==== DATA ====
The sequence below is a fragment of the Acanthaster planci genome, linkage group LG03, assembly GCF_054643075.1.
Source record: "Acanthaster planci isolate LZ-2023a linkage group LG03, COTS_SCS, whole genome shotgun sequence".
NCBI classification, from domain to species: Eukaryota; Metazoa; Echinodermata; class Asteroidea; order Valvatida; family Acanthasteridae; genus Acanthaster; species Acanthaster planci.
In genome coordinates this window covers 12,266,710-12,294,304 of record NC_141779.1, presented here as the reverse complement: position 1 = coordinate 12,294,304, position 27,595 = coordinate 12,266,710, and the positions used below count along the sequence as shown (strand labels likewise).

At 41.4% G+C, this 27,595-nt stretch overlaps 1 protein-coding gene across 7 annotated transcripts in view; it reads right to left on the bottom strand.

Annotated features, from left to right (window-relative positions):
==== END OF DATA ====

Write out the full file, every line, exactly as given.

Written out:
The sequence below is a fragment of the Acanthaster planci genome, linkage group LG03, assembly GCF_054643075.1.
Source record: "Acanthaster planci isolate LZ-2023a linkage group LG03, COTS_SCS, whole genome shotgun sequence".
NCBI classification, from domain to species: Eukaryota; Metazoa; Echinodermata; class Asteroidea; order Valvatida; family Acanthasteridae; genus Acanthaster; species Acanthaster planci.
In genome coordinates this window covers 12,266,710-12,294,304 of record NC_141779.1, presented here as the reverse complement: position 1 = coordinate 12,294,304, position 27,595 = coordinate 12,266,710, and the positions used below count along the sequence as shown (strand labels likewise).

At 41.4% G+C, this 27,595-nt stretch overlaps 1 protein-coding gene across 7 annotated transcripts in view; it reads right to left on the bottom strand.

Annotated features, from left to right (window-relative positions):